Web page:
The District Judge held the Security policy void on the ground of "other coverage" but held that appellant Lumbermens should pay the mortgagee — apparently on grounds of waiver — because its agent wrote the policy with full knowledge of the existence of the Security policy.

With much respect for the views of my colleagues and those of the District Judge, I come to the conclusion that this is not a true "double coverage" case and that neither insurance policy should be voided as a result of "other coverage."

The public policy behind the "double coverage" rule is founded on restraining persons from fraudulently insuring property in excess of its value so as to provide a financial motive for its willful or negligent destruction.

Patently we do not deal here with a situation involving any such facts.

Perhaps more important, the two policies of insurance at issue (while applicable to the same house) were issued to two different parties and insured different interests. Specifically, Security insured Losantiville for the Shorters' interest, while Lumbermens insured Losantiville for the Shouses' interest.

Couch on Insurance says:

"Other or double insurance exists where two or more policies of insurance are effected upon or cover the same interest in the same, or part of the same, property, against the same risk, and either in the name or for the benefit of the same person." 9 Couch, Insurance § 37:1292 (2d ed. 1962).

A text on Ohio insurance law says:

"The insurance of different interests although in the same property does not violate a condition against other insurance,93 for the reason that

"Fn.93 Roots [& Coe] v. Cincinnati Ins. Co., 12 Dec Rep 535, 1 Disn 138; Preferred Auto Ins. Co. v. Guthrie, 21 OLA 617.

the insurable interests involved under double insurance, must be identical.94

"Fn.94 National Ins. Co. v. Welbon Motor Car Co., 1 OLA 472.

Thus, where the possessors of separate interests in certain property obtain policies insuring their individual interests, neither insurance is avoidable for other insurance95 * * *." McIntosh,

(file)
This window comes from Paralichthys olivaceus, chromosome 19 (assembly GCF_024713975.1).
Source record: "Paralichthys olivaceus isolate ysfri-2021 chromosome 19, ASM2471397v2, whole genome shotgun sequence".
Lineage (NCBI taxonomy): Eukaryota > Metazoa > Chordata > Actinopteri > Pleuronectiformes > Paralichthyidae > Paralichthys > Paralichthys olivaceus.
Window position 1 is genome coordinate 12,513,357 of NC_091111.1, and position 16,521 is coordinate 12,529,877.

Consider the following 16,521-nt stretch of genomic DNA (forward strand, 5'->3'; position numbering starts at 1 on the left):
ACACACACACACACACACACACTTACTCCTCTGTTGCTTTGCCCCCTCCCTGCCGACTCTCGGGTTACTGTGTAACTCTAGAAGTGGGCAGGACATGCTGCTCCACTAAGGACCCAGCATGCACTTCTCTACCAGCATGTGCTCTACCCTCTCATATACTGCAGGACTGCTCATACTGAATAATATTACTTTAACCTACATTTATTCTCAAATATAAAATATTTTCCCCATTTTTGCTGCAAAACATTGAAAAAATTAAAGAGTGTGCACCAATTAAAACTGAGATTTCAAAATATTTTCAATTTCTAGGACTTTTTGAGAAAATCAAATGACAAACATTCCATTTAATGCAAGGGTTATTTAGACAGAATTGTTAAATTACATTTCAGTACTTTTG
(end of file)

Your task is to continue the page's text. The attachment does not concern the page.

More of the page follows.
"Fn.95 Bates v. Commercial Ins. Co., 13 Dec Rep 698, 1 CSCR 523, rev'd on other grounds in 13 Dec Rep 851, 2 CSCR 195."

Ohio Insurance Manual § 462 (1965).

See also Farmers' Union Mutual Protective Association of Colorado v. San Luis State Bank, 86 Colo. 293, 281 P. 366 (1929); Annot., 66 A.L.R. 1173 (1930).

Ohio has a law providing for apportionment of payment where there is more than one policy on the same property.

"When there are two or more insurance policies upon the same property, each policy shall contribute to the payment of the whole or of the partial loss in proportion to the amount of insurance mentioned in each policy. In no case shall the insurer be required to pay more than the amount mentioned in its policy." Ohio Rev. Code Anno. Title 39 § 3929.26 (1954).

Since Ohio law creates the substantive right of contribution, federal procedure favors disposing of the respective claims in a single suit. Rule 14 Fed. R. Civ. P. ; Worthington Corp. v. Lease Management, Inc., 352 F.2d 24 (C.A. 6, 1965), cert. denied, 383 U.S. 937, 86 S. Ct. 1068, 15 L. Ed. 2d 854 (1966) (March 7, 1966).

Judgment for the partial loss herein involved should have been rendered against both insurance companies "in proportion to the amount of insurance mentioned in each policy."


Honorable W. Wallace Kent, Chief Judge, United States District Court for the Western District of Michigan, sitting by designation